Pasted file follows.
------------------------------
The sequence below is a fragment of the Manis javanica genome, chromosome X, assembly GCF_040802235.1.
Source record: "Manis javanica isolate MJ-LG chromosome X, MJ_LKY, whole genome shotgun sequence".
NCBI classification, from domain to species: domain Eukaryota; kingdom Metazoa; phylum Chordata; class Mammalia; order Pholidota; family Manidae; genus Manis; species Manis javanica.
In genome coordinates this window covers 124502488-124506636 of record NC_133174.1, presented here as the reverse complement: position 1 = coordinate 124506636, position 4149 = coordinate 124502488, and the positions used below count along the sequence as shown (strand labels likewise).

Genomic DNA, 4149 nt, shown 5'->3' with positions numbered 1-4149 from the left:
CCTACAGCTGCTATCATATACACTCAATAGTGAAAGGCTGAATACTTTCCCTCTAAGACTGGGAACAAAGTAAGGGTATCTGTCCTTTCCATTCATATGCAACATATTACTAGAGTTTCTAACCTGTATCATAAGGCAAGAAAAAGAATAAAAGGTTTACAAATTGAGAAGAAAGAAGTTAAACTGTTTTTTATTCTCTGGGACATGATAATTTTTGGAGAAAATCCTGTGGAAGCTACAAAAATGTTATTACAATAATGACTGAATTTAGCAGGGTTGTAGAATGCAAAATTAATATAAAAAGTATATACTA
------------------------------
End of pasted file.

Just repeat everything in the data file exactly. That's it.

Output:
The sequence below is a fragment of the Manis javanica genome, chromosome X, assembly GCF_040802235.1.
Source record: "Manis javanica isolate MJ-LG chromosome X, MJ_LKY, whole genome shotgun sequence".
NCBI classification, from domain to species: domain Eukaryota; kingdom Metazoa; phylum Chordata; class Mammalia; order Pholidota; family Manidae; genus Manis; species Manis javanica.
In genome coordinates this window covers 124502488-124506636 of record NC_133174.1, presented here as the reverse complement: position 1 = coordinate 124506636, position 4149 = coordinate 124502488, and the positions used below count along the sequence as shown (strand labels likewise).

Genomic DNA, 4149 nt, shown 5'->3' with positions numbered 1-4149 from the left:
CCTACAGCTGCTATCATATACACTCAATAGTGAAAGGCTGAATACTTTCCCTCTAAGACTGGGAACAAAGTAAGGGTATCTGTCCTTTCCATTCATATGCAACATATTACTAGAGTTTCTAACCTGTATCATAAGGCAAGAAAAAGAATAAAAGGTTTACAAATTGAGAAGAAAGAAGTTAAACTGTTTTTTATTCTCTGGGACATGATAATTTTTGGAGAAAATCCTGTGGAAGCTACAAAAATGTTATTACAATAATGACTGAATTTAGCAGGGTTGTAGAATGCAAAATTAATATAAAAAGTATATACTA